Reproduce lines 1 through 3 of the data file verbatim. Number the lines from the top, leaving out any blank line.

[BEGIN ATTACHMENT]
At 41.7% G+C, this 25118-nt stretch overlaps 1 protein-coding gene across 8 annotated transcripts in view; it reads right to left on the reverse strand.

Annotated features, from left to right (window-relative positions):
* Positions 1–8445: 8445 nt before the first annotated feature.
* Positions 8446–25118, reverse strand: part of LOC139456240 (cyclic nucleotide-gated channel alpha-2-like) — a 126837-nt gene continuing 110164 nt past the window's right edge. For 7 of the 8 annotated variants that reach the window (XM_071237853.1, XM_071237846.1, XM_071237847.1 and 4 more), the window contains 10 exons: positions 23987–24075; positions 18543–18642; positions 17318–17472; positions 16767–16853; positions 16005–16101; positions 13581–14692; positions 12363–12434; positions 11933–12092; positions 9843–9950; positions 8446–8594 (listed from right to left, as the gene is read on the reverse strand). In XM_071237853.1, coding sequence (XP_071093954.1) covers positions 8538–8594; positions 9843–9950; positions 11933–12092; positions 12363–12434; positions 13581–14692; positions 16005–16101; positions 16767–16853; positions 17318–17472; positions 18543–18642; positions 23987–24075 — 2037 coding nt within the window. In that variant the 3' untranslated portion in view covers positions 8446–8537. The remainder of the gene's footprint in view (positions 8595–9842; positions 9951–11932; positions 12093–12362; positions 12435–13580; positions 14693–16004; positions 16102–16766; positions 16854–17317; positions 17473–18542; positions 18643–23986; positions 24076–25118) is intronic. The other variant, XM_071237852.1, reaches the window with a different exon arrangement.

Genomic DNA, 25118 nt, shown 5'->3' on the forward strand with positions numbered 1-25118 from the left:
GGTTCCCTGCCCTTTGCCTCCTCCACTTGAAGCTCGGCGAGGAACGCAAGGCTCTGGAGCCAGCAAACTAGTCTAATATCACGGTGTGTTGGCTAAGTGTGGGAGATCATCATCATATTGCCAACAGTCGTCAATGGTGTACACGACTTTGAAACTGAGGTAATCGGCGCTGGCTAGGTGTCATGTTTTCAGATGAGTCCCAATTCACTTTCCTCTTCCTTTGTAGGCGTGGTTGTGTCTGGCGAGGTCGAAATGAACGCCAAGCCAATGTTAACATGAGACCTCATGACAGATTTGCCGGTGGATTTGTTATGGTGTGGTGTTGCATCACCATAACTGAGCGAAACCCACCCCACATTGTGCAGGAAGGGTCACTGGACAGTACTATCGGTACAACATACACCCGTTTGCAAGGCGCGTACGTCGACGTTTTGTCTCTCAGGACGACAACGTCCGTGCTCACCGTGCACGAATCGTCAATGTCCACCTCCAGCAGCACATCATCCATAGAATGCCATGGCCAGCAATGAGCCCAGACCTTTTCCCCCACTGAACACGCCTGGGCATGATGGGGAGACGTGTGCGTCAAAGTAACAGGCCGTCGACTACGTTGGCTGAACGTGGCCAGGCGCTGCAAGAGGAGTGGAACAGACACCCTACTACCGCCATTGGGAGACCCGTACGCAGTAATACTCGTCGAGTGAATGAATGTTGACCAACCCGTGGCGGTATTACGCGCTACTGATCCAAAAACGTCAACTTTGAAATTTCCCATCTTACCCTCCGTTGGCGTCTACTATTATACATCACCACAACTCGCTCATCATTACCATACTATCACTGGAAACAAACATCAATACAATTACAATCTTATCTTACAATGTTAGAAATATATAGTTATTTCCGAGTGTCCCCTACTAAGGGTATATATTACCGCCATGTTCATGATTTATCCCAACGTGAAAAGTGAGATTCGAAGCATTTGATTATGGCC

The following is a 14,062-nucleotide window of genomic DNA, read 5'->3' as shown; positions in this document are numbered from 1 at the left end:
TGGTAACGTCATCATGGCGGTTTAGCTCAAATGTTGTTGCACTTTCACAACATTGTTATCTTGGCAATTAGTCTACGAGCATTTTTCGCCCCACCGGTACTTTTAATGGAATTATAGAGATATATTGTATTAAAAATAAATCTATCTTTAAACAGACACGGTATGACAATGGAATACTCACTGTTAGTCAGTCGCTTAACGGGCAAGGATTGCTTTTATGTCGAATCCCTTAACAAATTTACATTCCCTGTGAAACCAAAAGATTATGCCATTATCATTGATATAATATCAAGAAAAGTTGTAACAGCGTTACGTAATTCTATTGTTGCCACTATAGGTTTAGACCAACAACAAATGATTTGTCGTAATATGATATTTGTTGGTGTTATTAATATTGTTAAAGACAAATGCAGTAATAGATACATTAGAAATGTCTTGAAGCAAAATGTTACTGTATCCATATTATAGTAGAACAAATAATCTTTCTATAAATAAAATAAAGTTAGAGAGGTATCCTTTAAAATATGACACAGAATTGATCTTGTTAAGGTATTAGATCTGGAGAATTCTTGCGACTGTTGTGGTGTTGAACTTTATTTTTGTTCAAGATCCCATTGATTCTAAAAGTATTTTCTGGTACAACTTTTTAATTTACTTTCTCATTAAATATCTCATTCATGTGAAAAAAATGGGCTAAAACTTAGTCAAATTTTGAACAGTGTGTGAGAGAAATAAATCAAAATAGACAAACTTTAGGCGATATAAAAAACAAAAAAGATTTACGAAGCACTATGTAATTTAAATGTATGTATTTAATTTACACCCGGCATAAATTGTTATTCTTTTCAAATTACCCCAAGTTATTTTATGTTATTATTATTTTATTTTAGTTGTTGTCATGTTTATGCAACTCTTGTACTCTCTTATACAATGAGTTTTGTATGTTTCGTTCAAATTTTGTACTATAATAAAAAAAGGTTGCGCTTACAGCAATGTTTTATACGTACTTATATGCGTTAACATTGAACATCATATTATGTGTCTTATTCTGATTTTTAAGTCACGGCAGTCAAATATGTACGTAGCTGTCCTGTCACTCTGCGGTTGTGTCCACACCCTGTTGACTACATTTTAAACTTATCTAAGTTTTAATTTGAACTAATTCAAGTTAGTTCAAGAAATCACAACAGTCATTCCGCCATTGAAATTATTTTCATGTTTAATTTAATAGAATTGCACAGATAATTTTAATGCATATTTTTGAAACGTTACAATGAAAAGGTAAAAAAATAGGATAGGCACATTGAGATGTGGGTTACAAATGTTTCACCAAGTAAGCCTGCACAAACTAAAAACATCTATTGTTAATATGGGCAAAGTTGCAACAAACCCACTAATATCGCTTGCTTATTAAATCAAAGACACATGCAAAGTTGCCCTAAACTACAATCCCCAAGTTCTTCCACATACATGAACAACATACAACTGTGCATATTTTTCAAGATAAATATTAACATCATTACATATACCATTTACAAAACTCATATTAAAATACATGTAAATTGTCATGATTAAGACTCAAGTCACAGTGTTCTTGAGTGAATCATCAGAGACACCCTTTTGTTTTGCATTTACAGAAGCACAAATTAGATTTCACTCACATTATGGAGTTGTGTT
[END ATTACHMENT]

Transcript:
At 41.7% G+C, this 25118-nt stretch overlaps 1 protein-coding gene across 8 annotated transcripts in view; it reads right to left on the reverse strand.

Annotated features, from left to right (window-relative positions):
* Positions 1–8445: 8445 nt before the first annotated feature.